Witches, ghouls and the walking dead…or so the story goes. Many people believe Halloween to be an American holiday, but it was only Americanized in 1927, when the phrase, ‘trick-or-treat’ originated. It actually began as the Celtic Samhain festival practiced in Ireland over 2,000 years ago, during which fires were lit and faces painted black to ward off and confuse spirits wishing to cause harm. It’s not just a pagan festival as it was adopted into the Christian traditions as celebrations of All Saint’s Day, which falls on 1st November.
Dressing up, trick-or-treating and lighting bonfires is now practiced globally, and while it’s great fun, we mustn’t forget about safety.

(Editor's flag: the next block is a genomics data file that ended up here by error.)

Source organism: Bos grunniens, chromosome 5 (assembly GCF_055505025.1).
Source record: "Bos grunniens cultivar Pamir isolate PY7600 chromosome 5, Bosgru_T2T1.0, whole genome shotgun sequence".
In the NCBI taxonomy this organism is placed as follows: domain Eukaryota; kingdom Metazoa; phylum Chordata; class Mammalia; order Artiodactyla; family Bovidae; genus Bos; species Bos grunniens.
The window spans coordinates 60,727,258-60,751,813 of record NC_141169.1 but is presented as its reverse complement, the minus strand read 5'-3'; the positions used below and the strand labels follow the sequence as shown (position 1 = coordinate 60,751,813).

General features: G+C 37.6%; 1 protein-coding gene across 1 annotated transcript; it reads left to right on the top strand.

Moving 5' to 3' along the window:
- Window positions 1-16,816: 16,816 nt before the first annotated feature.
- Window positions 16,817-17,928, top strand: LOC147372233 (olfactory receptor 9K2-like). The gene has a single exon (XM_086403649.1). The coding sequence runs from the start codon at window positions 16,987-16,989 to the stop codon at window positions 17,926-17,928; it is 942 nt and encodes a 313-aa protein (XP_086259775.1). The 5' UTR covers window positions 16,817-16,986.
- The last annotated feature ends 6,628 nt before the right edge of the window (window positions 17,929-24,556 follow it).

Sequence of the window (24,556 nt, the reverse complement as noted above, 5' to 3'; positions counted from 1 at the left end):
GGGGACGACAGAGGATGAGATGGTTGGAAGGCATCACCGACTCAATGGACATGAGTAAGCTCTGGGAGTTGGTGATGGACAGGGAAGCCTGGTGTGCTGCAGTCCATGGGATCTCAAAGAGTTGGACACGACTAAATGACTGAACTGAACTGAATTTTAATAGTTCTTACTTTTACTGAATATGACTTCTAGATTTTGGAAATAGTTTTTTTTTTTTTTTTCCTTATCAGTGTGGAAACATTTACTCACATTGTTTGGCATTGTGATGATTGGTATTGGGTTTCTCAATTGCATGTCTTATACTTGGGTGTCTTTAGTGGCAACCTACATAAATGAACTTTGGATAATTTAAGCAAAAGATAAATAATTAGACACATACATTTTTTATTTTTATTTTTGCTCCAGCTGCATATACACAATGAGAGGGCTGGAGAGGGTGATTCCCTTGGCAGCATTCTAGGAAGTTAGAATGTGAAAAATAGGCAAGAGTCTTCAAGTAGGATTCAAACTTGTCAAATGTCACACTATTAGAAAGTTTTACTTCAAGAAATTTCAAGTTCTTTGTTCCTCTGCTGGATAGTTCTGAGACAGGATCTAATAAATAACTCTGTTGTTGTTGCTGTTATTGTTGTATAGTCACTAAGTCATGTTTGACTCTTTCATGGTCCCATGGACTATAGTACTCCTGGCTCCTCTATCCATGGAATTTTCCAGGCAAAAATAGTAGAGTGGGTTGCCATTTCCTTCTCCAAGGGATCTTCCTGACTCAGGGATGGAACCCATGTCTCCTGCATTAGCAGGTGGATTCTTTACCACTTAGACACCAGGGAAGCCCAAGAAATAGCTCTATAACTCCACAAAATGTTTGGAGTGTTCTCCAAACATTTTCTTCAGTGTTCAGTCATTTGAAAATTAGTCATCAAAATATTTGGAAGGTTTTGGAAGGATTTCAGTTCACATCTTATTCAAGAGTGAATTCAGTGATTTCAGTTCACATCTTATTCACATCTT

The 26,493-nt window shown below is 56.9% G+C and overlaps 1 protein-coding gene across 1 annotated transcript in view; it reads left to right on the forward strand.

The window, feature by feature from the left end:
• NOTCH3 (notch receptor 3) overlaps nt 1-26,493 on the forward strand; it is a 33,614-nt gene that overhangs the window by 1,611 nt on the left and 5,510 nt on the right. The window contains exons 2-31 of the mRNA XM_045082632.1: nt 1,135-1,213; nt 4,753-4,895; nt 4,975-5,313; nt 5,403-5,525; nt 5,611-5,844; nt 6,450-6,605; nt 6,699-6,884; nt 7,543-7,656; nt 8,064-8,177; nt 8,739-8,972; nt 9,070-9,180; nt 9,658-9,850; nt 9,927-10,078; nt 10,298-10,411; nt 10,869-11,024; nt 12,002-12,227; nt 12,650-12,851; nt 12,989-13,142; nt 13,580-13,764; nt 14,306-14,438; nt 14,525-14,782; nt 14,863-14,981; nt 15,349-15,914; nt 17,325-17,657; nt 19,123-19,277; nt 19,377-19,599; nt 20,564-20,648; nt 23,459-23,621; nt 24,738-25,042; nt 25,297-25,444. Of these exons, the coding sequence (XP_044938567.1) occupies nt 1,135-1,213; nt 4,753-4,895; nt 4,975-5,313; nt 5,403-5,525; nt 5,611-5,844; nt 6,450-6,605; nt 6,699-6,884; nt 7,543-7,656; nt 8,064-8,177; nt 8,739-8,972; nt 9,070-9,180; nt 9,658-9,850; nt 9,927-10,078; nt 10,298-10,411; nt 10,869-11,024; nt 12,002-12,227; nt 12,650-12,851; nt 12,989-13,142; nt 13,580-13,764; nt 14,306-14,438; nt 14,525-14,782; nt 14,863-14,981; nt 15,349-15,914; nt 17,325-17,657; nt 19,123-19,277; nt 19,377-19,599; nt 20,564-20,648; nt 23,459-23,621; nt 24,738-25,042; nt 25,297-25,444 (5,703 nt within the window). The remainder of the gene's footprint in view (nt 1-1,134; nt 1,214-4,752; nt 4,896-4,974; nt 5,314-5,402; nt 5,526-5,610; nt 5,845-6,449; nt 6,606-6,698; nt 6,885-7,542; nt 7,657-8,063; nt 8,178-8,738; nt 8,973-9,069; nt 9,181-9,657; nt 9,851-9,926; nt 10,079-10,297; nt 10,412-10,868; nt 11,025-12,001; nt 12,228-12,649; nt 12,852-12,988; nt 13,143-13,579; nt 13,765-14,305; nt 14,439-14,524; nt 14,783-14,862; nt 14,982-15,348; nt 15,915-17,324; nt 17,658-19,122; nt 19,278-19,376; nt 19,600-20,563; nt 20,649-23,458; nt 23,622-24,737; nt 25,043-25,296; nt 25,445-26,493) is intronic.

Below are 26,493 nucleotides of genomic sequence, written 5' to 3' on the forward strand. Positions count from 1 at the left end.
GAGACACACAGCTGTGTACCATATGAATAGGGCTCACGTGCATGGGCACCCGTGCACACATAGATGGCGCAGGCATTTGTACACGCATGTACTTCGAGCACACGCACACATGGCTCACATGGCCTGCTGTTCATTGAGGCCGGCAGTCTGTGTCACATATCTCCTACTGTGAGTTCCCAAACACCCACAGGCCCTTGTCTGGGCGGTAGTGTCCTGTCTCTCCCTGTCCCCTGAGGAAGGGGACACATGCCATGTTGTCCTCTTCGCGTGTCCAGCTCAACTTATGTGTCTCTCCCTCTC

Avoiding modern day horrors on this spooky night.
Now you see me
Make sure kids can be seen at night, glow sticks are a great accessory for costumes and double as safety lights.
All for one and one for all
Adults, join in the fun and keep an eye on your kids at the same time, or ensure your child is not alone.
Most costumes are flammable and extra care needs to be taken around open flames. It’’s also important that masks fit well so the kids can see, as well as not being too long to avoid nasty falls.
Not everyone’s into Halloween, and a dark house is a good sign to stay away. If there ARE no Halloween decorations, keep waking.
As tempting as it may be to let your kids eat the sweets as you go along, it’s best to wait till you get home and check them out. Loose candy, broken or open wrappers are not safe to eat, throw those out!
Practice safe fun this year and if you’re not taking part, then be mindful of those that are. The most popular time for trick-or-treating is between 5.30 and 9.30pm, so if you’re driving be extra vigilant for kids on the road.
Share your tips on Halloween safety and check out my links.